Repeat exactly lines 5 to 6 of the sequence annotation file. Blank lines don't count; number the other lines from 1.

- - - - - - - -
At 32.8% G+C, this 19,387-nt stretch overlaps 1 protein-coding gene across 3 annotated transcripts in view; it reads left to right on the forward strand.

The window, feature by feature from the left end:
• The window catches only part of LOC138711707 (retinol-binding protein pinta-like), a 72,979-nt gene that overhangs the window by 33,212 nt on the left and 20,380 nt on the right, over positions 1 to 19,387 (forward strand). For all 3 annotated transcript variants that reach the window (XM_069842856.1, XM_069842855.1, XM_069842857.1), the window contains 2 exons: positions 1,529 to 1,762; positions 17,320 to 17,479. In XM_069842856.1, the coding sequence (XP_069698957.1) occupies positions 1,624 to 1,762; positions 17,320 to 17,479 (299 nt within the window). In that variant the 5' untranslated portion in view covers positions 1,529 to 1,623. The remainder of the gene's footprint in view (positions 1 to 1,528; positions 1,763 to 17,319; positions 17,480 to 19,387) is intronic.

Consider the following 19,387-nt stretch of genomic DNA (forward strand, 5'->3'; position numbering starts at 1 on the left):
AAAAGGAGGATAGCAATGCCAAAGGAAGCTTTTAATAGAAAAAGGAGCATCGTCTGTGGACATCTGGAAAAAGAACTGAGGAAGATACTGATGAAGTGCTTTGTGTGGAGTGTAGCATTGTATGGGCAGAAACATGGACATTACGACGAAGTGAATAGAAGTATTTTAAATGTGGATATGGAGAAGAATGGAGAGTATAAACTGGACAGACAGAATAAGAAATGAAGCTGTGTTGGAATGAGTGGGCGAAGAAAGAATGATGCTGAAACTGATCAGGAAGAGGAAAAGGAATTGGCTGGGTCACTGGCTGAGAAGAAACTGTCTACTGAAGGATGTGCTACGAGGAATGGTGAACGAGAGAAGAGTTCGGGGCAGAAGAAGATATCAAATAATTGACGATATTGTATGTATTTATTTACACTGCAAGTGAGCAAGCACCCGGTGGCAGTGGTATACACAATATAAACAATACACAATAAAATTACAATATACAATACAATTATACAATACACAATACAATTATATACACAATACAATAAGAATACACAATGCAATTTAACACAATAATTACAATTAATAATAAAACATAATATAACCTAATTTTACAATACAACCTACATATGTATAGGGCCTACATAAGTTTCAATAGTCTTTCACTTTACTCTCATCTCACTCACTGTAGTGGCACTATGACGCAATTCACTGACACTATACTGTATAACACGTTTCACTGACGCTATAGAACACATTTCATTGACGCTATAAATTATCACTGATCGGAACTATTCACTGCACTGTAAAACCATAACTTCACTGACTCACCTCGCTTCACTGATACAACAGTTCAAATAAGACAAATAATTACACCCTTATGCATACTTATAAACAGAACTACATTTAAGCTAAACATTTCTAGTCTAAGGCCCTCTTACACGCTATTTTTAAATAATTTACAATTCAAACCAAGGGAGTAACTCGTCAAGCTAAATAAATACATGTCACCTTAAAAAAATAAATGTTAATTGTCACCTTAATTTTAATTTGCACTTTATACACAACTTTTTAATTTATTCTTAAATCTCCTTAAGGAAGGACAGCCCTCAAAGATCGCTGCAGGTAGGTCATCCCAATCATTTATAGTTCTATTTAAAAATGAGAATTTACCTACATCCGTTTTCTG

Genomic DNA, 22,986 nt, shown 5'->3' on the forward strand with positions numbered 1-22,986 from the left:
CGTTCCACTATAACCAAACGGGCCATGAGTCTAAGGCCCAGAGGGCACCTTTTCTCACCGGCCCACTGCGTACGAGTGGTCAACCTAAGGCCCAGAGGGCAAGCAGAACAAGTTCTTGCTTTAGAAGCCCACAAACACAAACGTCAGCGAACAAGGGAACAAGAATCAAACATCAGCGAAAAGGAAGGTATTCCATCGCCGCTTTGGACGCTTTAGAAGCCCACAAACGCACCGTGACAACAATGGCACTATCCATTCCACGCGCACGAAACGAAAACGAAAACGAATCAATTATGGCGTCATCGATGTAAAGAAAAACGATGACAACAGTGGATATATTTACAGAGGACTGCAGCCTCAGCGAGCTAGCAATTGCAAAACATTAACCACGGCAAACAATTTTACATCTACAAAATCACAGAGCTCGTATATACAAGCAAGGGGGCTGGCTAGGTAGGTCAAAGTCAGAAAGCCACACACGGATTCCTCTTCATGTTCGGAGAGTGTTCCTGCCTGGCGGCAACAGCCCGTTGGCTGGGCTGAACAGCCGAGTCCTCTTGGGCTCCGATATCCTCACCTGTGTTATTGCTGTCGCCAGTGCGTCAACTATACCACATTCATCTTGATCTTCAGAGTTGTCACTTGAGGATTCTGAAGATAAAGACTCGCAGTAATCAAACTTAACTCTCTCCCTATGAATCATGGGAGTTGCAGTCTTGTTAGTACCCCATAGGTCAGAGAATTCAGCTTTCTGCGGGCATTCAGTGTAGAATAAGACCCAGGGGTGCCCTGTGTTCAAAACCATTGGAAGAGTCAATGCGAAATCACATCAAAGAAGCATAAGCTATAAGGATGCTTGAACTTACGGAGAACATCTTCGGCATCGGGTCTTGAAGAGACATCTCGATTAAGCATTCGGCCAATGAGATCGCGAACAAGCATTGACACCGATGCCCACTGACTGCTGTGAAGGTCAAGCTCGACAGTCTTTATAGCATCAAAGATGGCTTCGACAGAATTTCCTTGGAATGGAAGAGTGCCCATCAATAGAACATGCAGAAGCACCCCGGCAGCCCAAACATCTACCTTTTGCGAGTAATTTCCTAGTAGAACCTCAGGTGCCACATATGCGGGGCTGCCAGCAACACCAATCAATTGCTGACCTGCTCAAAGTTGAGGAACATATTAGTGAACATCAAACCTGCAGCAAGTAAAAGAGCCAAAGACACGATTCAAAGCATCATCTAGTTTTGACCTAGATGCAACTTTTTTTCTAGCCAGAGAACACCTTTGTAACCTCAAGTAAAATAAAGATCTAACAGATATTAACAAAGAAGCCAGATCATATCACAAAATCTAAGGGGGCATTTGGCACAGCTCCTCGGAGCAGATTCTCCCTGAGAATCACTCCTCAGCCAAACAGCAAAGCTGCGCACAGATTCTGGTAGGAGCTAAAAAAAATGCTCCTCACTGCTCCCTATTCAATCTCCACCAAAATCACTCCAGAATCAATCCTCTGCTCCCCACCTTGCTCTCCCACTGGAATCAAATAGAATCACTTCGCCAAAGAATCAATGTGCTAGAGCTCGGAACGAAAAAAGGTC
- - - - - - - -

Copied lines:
AAAAGGAGGATAGCAATGCCAAAGGAAGCTTTTAATAGAAAAAGGAGCATCGTCTGTGGACATCTGGAAAAAGAACTGAGGAAGATACTGATGAAGTGCTTTGTGTGGAGTGTAGCATTGTATGGGCAGAAACATGGACATTACGACGAAGTGAATAGAAGTATTTTAAATGTGGATATGGAGAAGAATGGAGAGTATAAACTGGACAGACAGAATAAGAAATGAAGCTGTGTTGGAATGAGTGGGCGAAGAAAGAATGATGCTGAAACTGATCAGGAAGAGGAAAAGGAATTGGCTGGGTCACTGGCTGAGAAGAAACTGTCTACTGAAGGATGTGCTACGAGGAATGGTGAACGAGAGAAGAGTTCGGGGCAGAAGAAGATATCAAATAATTGACGATATTGTATGTATTTATTTACACTGCAAGTGAGCAAGCACCCGGTGGCAGTGGTATACACAATATAAACAATACACAATAAAATTACAATATACAATACAATTATACAATACACAATACAATTATATACACAATACAATAAGAATACACAATGCAATTTAACACAATAATTACAATTAATAATAAAACATAATATAACCTAATTTTACAATACAACCTACATATGTATAGGGCCTACATAAGTTTCAATAGTCTTTCACTTTACTCTCATCTCACTCACTGTAGTGGCACTATGACGCAATTCACTGACACTATACTGTATAACACGTTTCACTGACGCTATAGAACACATTTCATTGACGCTATAAATTATCACTGATCGGAACTATTCACTGCACTGTAAAACCATAACTTCACTGACTCACCTCGCTTCACTGATACAACAGTTCAAATAAGACAAATAATTACACCCTTATGCATACTTATAAACAGAACTACATTTAAGCTAAACATTTCTAGTCTAAGGCCCTCTTACACGCTATTTTTAAATAATTTACAATTCAAACCAAGGGAGTAACTCGTCAAGCTAAATAAATACATGTCACCTTAAAAAAATAAATGTTAATTGTCACCTTAATTTTAATTTGCACTTTATACACAACTTTTTAATTTATTCTTAAATCTCCTTAAGGAAGGACAGCCCTCAAAGATCGCTGCAGGTAGGTCATCCCAATCATTTATAGTTCTATTTAAAAATGAGAATTTACCTACATCCGTTTTCTG

Genomic DNA, 22,986 nt, shown 5'->3' on the forward strand with positions numbered 1-22,986 from the left: